England’s James Anderson is now the most successful pace bowler in Test history.
Fifteen years on from his Test debut, Anderson’s five wickets against India at The Oval took him past Australia great Glenn McGrath and on to 564 wickets.
So how has the man nicknamed the ‘Burnley Express’ got there? BBC Sport breaks down the numbers.
From debutant to record-breaker
James Anderson’s changing teammates
Anderson made his debut as a 20-year-old against Zimbabwe at Lord’s in 2003.
His first over in Test cricket cost 17 runs but in his third he bowled opener Mark Vermeulen.
He finished the innings with 5-73, the first of 26 five-wicket hauls in his Test career.
Anderson now has 564 Test wickets to his name, meaning only spinners Muttiah Muralitharan, Shane Warne and Anil Kumble have taken more.
Of those 564 wickets, some batsmen feature more than others.
Anderson has dismissed Peter Siddle 11 times – the most he has taken any player’s wicket – but the Australia bowler is in good company.
India’s Sachin Tendulkar may have scored a record 15,921 Test runs, but he was dismissed nine times in 14 matches by Anderson.
Anderson has played a significant part in four Ashes series wins for England – and a few big-name Australians have also found things difficult…
Modes of dismissal
It’s an image we have seen so many times. A full, inviting delivery from Anderson, late swing and an outside edge.
More than a third of his Test wickets have come courtesy of catches by a fielder, with caught by the wicketkeeper the next most common dismissal, and then bowled.
Former England keeper Matt Prior has taken more catches off Anderson than any other bowler in Tests.
The pair combined 68 times, with current England keeper Jonny Bairstow next on the list.
Alastair Cook, who has fielded at first slip for much of Anderson’s career, is the highest non-wicketkeeper in terms of catches off Anderson’s bowling with 40.
Wickets by opponent
Anderson loves bowling against India.
He has taken more wickets against them than any other team – 110 in 27 matches. More than three-quarters of those have come in England.
Australia feature prominently here again too. Anderson has taken five five-wicket hauls in Ashes series and was the leading wicket-taker in the 2010-11 series when England won down under for the first time in 24 years.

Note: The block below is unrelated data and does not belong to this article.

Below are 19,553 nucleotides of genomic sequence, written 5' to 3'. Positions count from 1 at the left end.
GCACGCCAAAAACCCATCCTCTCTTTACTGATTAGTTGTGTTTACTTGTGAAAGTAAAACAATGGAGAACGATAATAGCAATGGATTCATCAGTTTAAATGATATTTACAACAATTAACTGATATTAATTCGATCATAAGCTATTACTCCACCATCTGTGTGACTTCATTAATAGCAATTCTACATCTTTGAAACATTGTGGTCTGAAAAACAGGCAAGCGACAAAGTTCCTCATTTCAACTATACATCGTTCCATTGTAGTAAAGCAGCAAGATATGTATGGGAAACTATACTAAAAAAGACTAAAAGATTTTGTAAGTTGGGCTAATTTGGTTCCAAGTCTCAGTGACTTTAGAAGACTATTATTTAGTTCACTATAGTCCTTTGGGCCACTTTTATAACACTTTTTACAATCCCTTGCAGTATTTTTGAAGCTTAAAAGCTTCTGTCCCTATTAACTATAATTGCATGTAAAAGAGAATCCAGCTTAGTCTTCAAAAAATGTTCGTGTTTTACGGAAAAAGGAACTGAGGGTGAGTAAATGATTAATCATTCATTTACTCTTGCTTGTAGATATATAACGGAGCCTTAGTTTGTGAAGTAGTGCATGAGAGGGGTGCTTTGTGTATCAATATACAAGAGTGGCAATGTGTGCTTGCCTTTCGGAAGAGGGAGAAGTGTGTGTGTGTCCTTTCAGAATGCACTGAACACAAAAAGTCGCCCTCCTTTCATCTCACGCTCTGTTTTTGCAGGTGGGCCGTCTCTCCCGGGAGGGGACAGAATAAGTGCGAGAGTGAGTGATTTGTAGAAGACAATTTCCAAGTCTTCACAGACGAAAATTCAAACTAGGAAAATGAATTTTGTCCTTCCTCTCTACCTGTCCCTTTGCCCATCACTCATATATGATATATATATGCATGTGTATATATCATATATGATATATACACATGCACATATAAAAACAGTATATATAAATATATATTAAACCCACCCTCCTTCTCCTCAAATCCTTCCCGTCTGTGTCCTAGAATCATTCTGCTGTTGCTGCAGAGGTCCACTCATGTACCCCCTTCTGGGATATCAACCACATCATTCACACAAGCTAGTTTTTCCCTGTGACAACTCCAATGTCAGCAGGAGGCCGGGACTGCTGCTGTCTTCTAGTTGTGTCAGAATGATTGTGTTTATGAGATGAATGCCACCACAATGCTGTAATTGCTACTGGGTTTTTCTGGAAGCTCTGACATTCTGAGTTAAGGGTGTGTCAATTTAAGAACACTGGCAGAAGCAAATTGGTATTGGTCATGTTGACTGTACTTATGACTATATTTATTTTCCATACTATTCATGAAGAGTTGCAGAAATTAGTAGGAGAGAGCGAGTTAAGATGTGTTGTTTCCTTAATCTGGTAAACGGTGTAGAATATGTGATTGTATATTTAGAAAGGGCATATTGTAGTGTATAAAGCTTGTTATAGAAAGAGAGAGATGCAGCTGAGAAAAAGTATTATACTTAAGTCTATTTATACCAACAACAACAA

Simon Hughes, The Analyst
Indian players are probably the worst at adapting to seaming conditions.
They are not used to the ball swinging or seaming much and Anderson examines their tendency to drive at balls that are not quite full enough with the bat face open. Often these shots slide off the face of the bat and are caught in the slip cordon.
Also, because they were the last to agree to use the decision review system (DRS), their techniques are a little more fragile.
Like most bowlers, Anderson has a better record at home than away.
He has taken 368 of his 564 wickets in England with a bowling average – the number of runs conceded per wicket taken – of 23.76. Overseas his average climbs to 32.63.
In England – where the Dukes ball tends to move more through the air than the Kookaburra used in Australia – Anderson is often able to take advantage of swinging conditions.
Simon Hughes, The Analyst
Anderson’s first overseas tours were poor. For example, he had no skills to fall back on in Australia or India other than swinging the ball conventionally.
His ability to master the ‘wobble seam’ delivery – which he used superbly in Australia in 2010-11 – and utilise reverse swing, which won the Kolkata Test in 2012, has markedly improved his performances abroad.